inside the plane joke

[bluebox] This is part 3 of the Defeating the Fuel Surcharge Series.  Other posts can be found here:


You know what a fuel surcharge is, and you know how to find out how much it costs.  Now, it’s time to learn how to avoid them.

In theory, avoiding fuel surcharge is simple.  You simply have to avoid flights where they are charged.

The tricky part is knowing which flights charge them and which don’t, which is where this post comes in (hint: you may want to bookmark it for future reference)!

The MOST important thing to remember is that you follow the rules of the airline whose miles you are USING, not the airline who you are actually flying on.

Here is a handy chart to help you out.  You can also download it as a free PDF, but please give proper credit if you use it or any other websites or publications.

fuel surcharge chart

Airlines That NEVER Charge a Fuel Surcharge

If you use miles from these airlines, you’ll never pay the fuel surcharge.  Collect as many miles with these airlines as you can!

  • LAN
  • South African Air
  • TAM
  • EuroBonus (Blue1 Airlines and SAS Airlines)

Airlines That RARELY Charge a Fuel Surcharge

Most of the time, you won’t pay a fuel surcharge.  You’ll only get hit with one in very specific instances.

American Airlines

  • Charged when flying on:
    • British Airways- a huge fuel surcharge (think $500-700)
    • Iberia- a small fuel surcharge (think $150-250)
  • NOT charged on:
    • Everything else

Alaskan Airlines

  • Charged when flying on:
    • British Airways

Airlines that SOMETIMES Charges a Fuel Surcharge

These airlines are about 50-50 when it comes to charging a fuel surcharge, so be careful.


  • Charged when flying on:
    • All partner flights
    • Delta flights originating outside the US or Asia
  • NOT charged when flying on:
    • Delta flights originating in the US or Asia

Air Canada

  • Charged when flying on:
    • Adria
    • Air Canada
    • ANA
    • Asiana
    • Austrian
    • LOT Polish
    • Lufthansa
    • TAP Portugal
    • Thai
  • NOT charged when flying on:
    • Aegean
    • Air China
    • Air New Zealand
    • Avianca/TACA
    • Brussels
    • Copa
    • Croatia
    • EgyptAir
    • Ethiopian
    • SAS
    • Singapore
    • South African Airways
    • Swiss
    • TAM
    • Turkish
    • United
    • USAirways

Airlines That USUALLY Charge a Fuel Surcharge

These airlines almost always charge a fuel surcharge, but you can find specific examples of when they don’t.  Take advantage of those times!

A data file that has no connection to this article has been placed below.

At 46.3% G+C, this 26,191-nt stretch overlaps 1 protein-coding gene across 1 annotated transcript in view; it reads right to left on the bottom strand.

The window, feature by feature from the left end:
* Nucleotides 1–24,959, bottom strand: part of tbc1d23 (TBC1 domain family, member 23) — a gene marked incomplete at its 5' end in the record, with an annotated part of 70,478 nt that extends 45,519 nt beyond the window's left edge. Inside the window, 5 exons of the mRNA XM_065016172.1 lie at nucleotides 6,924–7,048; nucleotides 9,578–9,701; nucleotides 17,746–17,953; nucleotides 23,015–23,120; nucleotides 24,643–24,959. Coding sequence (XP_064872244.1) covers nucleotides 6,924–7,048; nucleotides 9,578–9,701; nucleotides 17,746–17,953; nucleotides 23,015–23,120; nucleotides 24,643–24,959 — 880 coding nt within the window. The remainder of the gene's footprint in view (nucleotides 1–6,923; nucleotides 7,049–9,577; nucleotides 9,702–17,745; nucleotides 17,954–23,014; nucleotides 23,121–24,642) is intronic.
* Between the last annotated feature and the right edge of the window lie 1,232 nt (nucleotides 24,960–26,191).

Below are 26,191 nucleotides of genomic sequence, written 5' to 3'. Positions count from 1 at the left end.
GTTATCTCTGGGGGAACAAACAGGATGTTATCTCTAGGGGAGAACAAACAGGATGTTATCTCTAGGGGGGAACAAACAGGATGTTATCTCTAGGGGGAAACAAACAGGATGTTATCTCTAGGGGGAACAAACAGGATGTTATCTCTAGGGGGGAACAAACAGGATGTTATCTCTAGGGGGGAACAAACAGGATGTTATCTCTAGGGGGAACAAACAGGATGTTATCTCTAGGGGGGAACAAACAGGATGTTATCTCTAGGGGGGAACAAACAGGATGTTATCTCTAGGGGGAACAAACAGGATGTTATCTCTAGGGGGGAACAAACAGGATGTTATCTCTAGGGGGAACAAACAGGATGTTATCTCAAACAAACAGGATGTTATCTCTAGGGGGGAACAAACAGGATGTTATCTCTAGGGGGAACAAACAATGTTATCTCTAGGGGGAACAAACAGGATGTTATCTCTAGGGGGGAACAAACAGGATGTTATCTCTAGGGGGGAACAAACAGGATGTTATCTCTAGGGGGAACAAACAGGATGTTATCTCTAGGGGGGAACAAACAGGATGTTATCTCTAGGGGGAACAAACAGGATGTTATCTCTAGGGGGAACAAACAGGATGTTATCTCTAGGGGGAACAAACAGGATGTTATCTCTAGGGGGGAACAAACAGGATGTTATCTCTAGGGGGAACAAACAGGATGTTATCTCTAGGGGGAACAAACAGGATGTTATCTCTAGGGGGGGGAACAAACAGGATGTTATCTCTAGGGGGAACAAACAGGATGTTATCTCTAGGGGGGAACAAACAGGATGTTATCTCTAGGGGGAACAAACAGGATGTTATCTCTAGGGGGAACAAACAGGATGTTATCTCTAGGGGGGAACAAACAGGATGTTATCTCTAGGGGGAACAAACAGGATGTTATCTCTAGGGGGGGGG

• NOT charged when flying on:
  • Charged when flying on:
    • ANA flights
    • All partners other than United or USAirways

British Airways

  • NOT charged when flying on:
    • Aer Lingus
    • LAN
    • airBerlin
    • American Airlines (if completely within Western Hemisphere)
    • Flights within Europe
  • Charged when flying on:
    • All British Airways flights except those wholly within Europe
    • All other partners than the ones listed above

Singapore Airlines

  • NOT charged when flying on:
  • Charged when flying on:
    • Singapore Airlines
    • Any partners other than United or USAirways


  • NOT charged when flying on:
    • USAirways, all flights
    • LOT Polish, all flights
    • United Airways flights
      • within the US
      • US to Canada
      • US to Mexico or Caribbean
      • US to South America
  • Charged when flying on:
    • Lufthansa
    • All other partners
    • United Airway flights from
      • US to Europe
      • US to Asia

Airlines That ALWAYS Charge a Fuel Surcharge

You’ll want to avoid collecting miles with these airlines, as it’ll cost you an arm and a leg to redeem them.

  • All other international airlines that aren’t listed above will always charge a fuel surcharge.

Now that you know what flights you can take to avoid fuel surcharges, it’s time to figure out the best ways to earn miles with those airlines.

Head on over to Part 4: My Frequent Flyer Mile Earning Strategy to Avoid Fuel Surcharges.

The information in this post came from my own experience and the thread over at DansDeals, which was a huge help.  

If you notice anything that is incorrect, please let me know and I’ll fix it, as the airlines are constantly changing their rules.

(photo courtesy of DearEdward)

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